The Pleasure Function

Thesis, Antithesis and Synthesis in Human Evolution

Book Contents


The Natural Order (Thesis)

The Destruction of the Natural Order (Antithesis)

Reductionism and Moralism
Repression and Perversion
Love vs. Split-Love
The Disintegration of Sexual Paraphilias
Parent-Child Codependence and Emotional Child Abuse
The Oedipal Mold and Oedipal Culture
Mysticism and Atheism
Denial of Complexity
The Plague of Sadism
Conspiracy Thinking vs. Critical Thinking
Youth Fascism

The New Natural Order (Synthesis)

The Eight Dynamic Patterns of Living
The Twelve Branches of the Tree of Knowledge
The True Religio
Toward a Science of Life
Primary Power and Permissive Education

Research Bibliography

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Page Contents

Pleasure and Patriarchy
Pleasure and Intelligence
Pleasure and Touch
Pleasure and Violence
Pleasure and Childhood

Pleasure and Patriarchy

When we know the intricacies of pleasure, we are wiser, and we can begin to understand the Earth. It is significant that in nature-bound cultures, the theme of sexual lust is met with humor and with a smiling comprehension that comes from the soul, and from the heart. It’s a deep understanding of pleasure and its function in the Web of Life, an intuitive understanding that comes from observing nature, the daily copulation of beings that are alive, in all realms of existence.

And when you come to monotheism-based cultures, with their endless sex taboos, you see that this humor has been transformed into fear. They fear lust more than war, and rape more than murder. They fear all around the pleasure theme, they fear touch and being touched, they fear being fondled, they fear being close to one another.

Thus, simply so, they are estranged from what is natural and good. And the worst is that this estrangement or perversion, this alienation from nature is officially recognized and taught as morality.

They make sure it’s firmly rooted in the minds and hearts of children during the slow and gradual soul murder they call ‘education’.

Children know lust very well, simply because they are alive, and that is why they are so violently turned away from it, using all kinds of psychological and physical tortures.

We have been inculcated with life hate, not the love for life, by this idiotic culture and so-called religion — which is of course no religion, but organized stupidity. And when a man naturally expresses lust, and worse even when it’s a woman, they are frowned upon, but after so and so many glasses of alcohol during party time, they are given a temporary license—under certain well-defined social conditions.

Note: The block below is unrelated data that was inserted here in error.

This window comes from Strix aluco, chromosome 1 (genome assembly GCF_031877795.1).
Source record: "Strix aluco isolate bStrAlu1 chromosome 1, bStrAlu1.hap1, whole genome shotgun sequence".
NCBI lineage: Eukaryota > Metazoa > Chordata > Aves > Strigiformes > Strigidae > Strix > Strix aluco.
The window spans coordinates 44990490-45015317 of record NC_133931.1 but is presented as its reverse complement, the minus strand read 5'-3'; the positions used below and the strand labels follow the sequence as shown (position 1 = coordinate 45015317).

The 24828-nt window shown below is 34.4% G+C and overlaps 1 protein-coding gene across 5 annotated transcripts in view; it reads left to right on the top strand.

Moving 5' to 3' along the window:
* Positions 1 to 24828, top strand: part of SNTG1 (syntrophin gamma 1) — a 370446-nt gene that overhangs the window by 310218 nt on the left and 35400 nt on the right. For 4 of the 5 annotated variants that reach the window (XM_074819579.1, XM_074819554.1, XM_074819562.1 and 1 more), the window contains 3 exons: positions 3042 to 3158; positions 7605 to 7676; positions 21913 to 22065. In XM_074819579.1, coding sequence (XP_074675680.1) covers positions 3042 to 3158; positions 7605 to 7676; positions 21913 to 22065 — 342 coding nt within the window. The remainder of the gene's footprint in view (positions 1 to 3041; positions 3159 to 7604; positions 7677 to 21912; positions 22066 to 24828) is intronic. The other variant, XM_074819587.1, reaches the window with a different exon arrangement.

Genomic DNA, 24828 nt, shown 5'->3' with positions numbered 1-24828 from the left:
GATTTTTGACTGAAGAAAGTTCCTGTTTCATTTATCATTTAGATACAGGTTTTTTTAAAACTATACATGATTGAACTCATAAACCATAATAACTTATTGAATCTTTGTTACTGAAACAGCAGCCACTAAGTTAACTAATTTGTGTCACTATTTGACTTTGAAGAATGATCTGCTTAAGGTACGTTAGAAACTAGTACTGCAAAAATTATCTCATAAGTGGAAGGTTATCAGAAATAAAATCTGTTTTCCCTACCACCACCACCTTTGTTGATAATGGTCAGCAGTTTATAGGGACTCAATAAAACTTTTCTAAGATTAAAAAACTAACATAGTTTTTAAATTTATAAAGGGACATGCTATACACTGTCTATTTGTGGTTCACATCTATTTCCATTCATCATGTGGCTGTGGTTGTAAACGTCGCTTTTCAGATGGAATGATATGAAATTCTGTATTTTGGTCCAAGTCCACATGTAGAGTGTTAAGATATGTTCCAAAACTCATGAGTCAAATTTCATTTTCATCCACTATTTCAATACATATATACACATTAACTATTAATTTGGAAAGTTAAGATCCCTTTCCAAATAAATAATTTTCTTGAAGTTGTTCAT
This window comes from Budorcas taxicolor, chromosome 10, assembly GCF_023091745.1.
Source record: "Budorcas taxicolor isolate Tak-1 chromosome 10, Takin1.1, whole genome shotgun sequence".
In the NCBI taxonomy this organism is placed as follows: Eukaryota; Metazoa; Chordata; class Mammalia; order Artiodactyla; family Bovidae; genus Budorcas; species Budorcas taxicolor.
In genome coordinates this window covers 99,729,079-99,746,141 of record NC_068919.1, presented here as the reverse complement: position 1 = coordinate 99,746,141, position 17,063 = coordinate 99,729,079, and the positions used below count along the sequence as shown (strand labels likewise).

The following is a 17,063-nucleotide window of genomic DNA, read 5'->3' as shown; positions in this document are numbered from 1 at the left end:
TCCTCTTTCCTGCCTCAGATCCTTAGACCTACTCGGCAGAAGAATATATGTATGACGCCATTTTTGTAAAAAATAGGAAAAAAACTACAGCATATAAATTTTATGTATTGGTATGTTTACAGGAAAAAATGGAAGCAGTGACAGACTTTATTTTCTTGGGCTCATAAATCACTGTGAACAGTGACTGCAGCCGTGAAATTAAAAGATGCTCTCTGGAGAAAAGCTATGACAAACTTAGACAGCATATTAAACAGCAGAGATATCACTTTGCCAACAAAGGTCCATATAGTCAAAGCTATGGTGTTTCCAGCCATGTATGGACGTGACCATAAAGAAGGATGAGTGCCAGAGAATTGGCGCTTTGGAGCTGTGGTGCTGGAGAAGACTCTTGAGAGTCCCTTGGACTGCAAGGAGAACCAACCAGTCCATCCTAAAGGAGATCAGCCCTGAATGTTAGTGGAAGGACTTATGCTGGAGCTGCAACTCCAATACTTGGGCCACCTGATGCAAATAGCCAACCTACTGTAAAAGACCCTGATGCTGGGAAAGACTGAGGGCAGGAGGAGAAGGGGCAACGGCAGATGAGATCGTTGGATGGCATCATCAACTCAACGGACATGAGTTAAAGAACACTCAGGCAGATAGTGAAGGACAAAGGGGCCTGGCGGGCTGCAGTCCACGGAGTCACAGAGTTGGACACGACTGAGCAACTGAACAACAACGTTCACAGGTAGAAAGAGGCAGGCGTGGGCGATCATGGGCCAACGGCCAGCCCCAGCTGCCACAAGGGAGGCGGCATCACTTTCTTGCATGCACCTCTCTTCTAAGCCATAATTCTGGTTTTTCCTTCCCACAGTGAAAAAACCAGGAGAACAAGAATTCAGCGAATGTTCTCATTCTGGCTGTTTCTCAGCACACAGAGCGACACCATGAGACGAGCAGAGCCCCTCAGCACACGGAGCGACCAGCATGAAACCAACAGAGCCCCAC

But that license does by no means change the inner setup of it all, the general prohibition, the general disgust that is culturally fed and maintained against all that is around the body and the theme of lust. And when we see the cancer rates and the heart disease rates growing in our mainstream cadaver culture — we wonder. Why do we wonder? There is nothing to wonder. When you destroy lust, you destroy life, and cancer is virtually a disease where the body, as with the plague, the pestilence, rots along and slowly decays under the heavy burden of accumulated morality, accumulated prohibitions, accumulated denials of life and of love.

But of course, conditioned as they are toward their upside-down worldview, they see not their social and cultural cancer as the plague, but call lust itself a plague, as illustrated by the book title The Plague of Lust, by Julius Rosenbaum.

Life requires love and lust, otherwise it dies. That’s simply a fact of nature. The Plague or Black Death, the terrible epidemic that killed millions over several centuries from the Middle Ages to the Renaissance was the result not of bacteria, but of rampant sexual misery. There has never been a plague or anything even remotely similar with nature-loving and sexually active native people, at no time, nowhere in the world.

Pleasure and Intelligence

Herbert James Campbell, a British neurologist, found in twenty-five years of research a universal principle which regulates the whole of our wellbeing and intelligence, the pleasure principle. This sounds like Freud, but it has little to do with psychoanalysis or psychology. What we are facing here are facts proven by natural science, by neurology.

In 1973, Campbell published his book The Pleasure Areas, which represents a summery of many years of neurological research. Campbell succeeded in demonstrating that our entire thinking and living is primarily motivated by pleasure. He found that pleasure manifests not only in a tactile-sensual or sexual way, but also as extrasensual, intellectual or spiritual pleasure. With these findings, the old theoretical controversy if man was primarily a biological or a spiritual being became obsolete, for it is in the first place our striving for pleasure that induces certain interests in us, that drives us to certain actions and that lets us choose certain pathways in life.